The top reason good sales people leave an organization is their boss.  A sub reason is that their boss doesn’t invest in their development.  Providing simple sales training is easy.  Developing a systematic approach to skill development is not.


Training is your responsibility as a sales leader.  Don’t leave it to L&D, the training department, or a 3rd party. They may assist, but the ongoing development of your people falls squarely on you.


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There are many reasons why sales training efforts fail.  We aren’t going to focus on those reasons in this article.  We are going to focus on making training successful.  For Sales Leaders, training success is defined as sustainable skill improvement that can be monetized.  Training should lead to observable behavior change in your team.  It shouldn’t be focused on your product or company. 


Execute training as outlined below and your team will value it.  The best part is that you can start doing this today.  You own it.  


The first step is training on the right topics.  Don’t train on yesterday’s topics.  Click here to download the top 5 skills for today’s ‘A’ player.  I also provide a training meeting agenda template you can use for your next meeting.  Download them now to make your people better.  Investing in your best people will keep them engaged.


5 New A Player Training Topics + Training Template




Pick the right topic – don’t train on your product or service.  Train on a skill your customer finds valuable.  The topic should require interaction and be a complex skill.  If the topic can be learned with self-study, don’t waste your team’s time. 


Set Clear objective(s) – be very clear why the training is taking place and the results expected.  Baseline both leading and lagging metrics.


Assign Pre-work – get your team thinking about the topic prior to the meeting.  Have them bring examples and questions to make the session more productive. Use e-learning/LMS systems to start teaching the topic and get the participants engaged. 


Meeting Execution

Set Expectations (5 mins) – let everyone know what is expected of them during the meeting.


Cover the topic (15 mins) – transfer knowledge on the topic.  Give everyone a clear understanding of what the skill is.  Make the topic impactful by incorporating video, audio, and humor.  Also have your A players lead some of these sessions.


Use Cases and the contrast method (20 minutes) – take a recent win where the skill was executed properly.  Then take a loss where it wasn’t.  This will transform the discussion from theoretical to real.  Theoretical training doesn’t stick.  Make it real with use cases from the field.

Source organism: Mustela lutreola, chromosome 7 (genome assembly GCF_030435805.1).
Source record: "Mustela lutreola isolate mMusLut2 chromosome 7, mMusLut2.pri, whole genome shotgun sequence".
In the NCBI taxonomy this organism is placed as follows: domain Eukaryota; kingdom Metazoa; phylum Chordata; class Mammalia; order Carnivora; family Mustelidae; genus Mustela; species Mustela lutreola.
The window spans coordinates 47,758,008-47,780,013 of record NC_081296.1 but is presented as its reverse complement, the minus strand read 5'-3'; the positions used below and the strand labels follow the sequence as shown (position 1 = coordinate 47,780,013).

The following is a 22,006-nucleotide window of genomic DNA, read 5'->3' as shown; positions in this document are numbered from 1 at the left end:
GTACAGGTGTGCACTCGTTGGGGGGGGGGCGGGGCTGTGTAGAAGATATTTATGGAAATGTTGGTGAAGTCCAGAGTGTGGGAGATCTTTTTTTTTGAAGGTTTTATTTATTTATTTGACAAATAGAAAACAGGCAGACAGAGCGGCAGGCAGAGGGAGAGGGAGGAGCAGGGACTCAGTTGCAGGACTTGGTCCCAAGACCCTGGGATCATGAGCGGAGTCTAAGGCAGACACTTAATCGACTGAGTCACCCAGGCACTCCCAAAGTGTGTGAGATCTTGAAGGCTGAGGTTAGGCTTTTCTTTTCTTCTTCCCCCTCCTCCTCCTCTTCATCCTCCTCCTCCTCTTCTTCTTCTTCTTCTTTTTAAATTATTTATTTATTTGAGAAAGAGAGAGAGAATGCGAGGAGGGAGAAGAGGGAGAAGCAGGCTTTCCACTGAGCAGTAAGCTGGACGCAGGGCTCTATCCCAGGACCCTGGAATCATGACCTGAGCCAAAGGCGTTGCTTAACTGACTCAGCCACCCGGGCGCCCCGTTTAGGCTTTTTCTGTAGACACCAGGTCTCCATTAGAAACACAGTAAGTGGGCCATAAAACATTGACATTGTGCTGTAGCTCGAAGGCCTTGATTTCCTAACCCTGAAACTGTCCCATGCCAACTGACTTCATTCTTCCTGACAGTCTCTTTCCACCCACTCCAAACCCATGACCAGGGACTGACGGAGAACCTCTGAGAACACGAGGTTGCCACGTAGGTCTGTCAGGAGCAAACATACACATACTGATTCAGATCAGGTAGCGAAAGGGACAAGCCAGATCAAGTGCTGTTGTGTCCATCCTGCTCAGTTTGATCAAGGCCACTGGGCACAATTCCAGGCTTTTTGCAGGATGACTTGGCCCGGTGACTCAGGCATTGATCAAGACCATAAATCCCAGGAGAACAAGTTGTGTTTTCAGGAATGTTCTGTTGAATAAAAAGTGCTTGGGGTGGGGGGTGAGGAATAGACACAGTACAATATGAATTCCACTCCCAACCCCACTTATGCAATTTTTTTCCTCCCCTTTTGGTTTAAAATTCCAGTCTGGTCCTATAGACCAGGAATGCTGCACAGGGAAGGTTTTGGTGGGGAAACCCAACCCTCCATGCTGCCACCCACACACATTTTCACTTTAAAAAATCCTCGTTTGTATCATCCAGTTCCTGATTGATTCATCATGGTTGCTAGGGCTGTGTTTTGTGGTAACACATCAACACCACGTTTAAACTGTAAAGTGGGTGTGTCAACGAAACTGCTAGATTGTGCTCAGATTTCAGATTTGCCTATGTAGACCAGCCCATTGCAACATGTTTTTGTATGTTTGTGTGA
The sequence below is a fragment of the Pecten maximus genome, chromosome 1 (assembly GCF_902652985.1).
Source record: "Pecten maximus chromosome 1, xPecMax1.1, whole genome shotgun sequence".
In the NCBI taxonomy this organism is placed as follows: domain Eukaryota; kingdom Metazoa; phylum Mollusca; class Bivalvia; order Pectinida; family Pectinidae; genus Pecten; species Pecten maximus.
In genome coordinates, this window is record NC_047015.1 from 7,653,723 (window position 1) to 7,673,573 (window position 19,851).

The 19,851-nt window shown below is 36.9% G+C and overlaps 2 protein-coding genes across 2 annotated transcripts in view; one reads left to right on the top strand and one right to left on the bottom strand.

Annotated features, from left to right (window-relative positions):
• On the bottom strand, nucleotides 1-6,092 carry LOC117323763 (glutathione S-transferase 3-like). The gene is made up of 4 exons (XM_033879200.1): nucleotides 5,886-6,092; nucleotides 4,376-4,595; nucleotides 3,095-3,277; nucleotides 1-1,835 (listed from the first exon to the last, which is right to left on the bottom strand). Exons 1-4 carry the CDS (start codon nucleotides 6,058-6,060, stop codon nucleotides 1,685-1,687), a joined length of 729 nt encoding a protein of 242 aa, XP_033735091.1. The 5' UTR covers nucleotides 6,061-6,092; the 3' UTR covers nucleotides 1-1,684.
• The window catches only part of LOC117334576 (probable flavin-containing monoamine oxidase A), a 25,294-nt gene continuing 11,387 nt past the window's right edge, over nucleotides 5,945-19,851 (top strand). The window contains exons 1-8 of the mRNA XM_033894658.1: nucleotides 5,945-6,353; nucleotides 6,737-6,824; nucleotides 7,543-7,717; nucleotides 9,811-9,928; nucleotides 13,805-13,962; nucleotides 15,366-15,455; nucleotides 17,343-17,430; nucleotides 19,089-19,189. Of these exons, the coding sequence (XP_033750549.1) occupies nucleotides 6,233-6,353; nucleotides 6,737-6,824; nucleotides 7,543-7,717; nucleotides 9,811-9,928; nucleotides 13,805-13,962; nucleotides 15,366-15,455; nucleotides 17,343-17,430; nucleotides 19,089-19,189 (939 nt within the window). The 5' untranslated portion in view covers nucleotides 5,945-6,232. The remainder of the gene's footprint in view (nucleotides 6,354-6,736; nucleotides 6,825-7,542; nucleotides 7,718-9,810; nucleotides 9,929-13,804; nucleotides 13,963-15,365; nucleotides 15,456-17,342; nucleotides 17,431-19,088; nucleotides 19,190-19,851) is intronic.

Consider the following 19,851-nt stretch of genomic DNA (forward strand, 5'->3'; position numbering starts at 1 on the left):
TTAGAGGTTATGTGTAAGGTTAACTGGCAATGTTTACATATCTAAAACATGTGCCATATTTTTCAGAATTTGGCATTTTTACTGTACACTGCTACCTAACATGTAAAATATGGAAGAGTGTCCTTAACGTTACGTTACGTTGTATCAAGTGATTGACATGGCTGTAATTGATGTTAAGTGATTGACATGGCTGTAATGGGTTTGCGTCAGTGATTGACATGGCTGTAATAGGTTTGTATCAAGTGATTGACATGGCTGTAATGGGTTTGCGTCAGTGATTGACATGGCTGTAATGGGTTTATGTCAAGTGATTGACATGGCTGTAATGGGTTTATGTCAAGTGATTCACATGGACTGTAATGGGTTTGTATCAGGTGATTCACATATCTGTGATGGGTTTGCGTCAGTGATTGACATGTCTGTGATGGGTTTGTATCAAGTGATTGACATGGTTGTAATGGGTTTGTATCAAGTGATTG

Role Plays (40 minutes) – “Perfect practices makes perfect” – John Wooden.  If you aren’t utilizing role plays, you are failing your team.  They work.  Roles play the skill and have your team provide feedback to their peers.  This builds peer accountability and teamwork. 


Wrap up/Next Steps (10 minutes) – gain commitment on what behaviors will change.  Ask the participants what they will do differently this week.  Ask how they want you to help hold them accountable and support them.  Leave with a clear understanding of the path forward. 


Post Meeting:


Reinforcement – don’t do training if you aren’t planning on reinforcing it.  You are wasting time.  Here are the forms of reinforcement that are most effective?


  1. Peer Accountability – have influential participants reinforce the key concepts with the team and lead by example.
  2. Direct Observation – get in the field and see if they are using what they learned.  Nothing beats real time coaching.
  3. Immediate Best Practice Sharing – when you see someone use the training tell others.  Make them feel good for attempting, whether successful or not.
  4. 1-on-1 Debriefs – keep talking about it.  Your team is watching to see if you are serious about sticking with it.
  5. Positive Reinforcement – make people feel good about the little wins related to the training.  This will encourage usage of the new behavior.


Measure Results

Determine what you are going to measure and broadcast leading success indicators.  Use multiple channels to do so.  i.e. – CRM social features like Chatter or Jive, meetings, email. 


5 different levels of indicators:                                                  


  • Level 1 – Observed behavior change
  • Level 2 – Advancing deals
  • Level 3 – Winning deals
  • Level 4 – Quota attainment
  • Level 5 – Lagging company indicators (revenue & margin)


Make your sales development program more effective today.  Train on the New ‘A’ Player Topics.  The investment will keep your top people engaged and improve results.



Scott Gruher

Orchestrates and designs the perfect project strategy, one engagement at a time, to ensure that every SBI client makes their number.

Scott joined SBI in 2010 with years of hands-on experience in sales leadership and enterprise selling. Since his arrival, he has helped dozens of organizations dramatically accelerate growth, from Fortune 10 organizations like Phillips 66 to fast-growing cloud service organizations like InfusionSoft. Scott specializes in cross-functional alignment. He helps leaders align around the growth goal and design the right processes to bring the strategy to life. His unique combination of real world experience and a pragmatic approach to problem solving have made him one of SBI’s most demanded resources.

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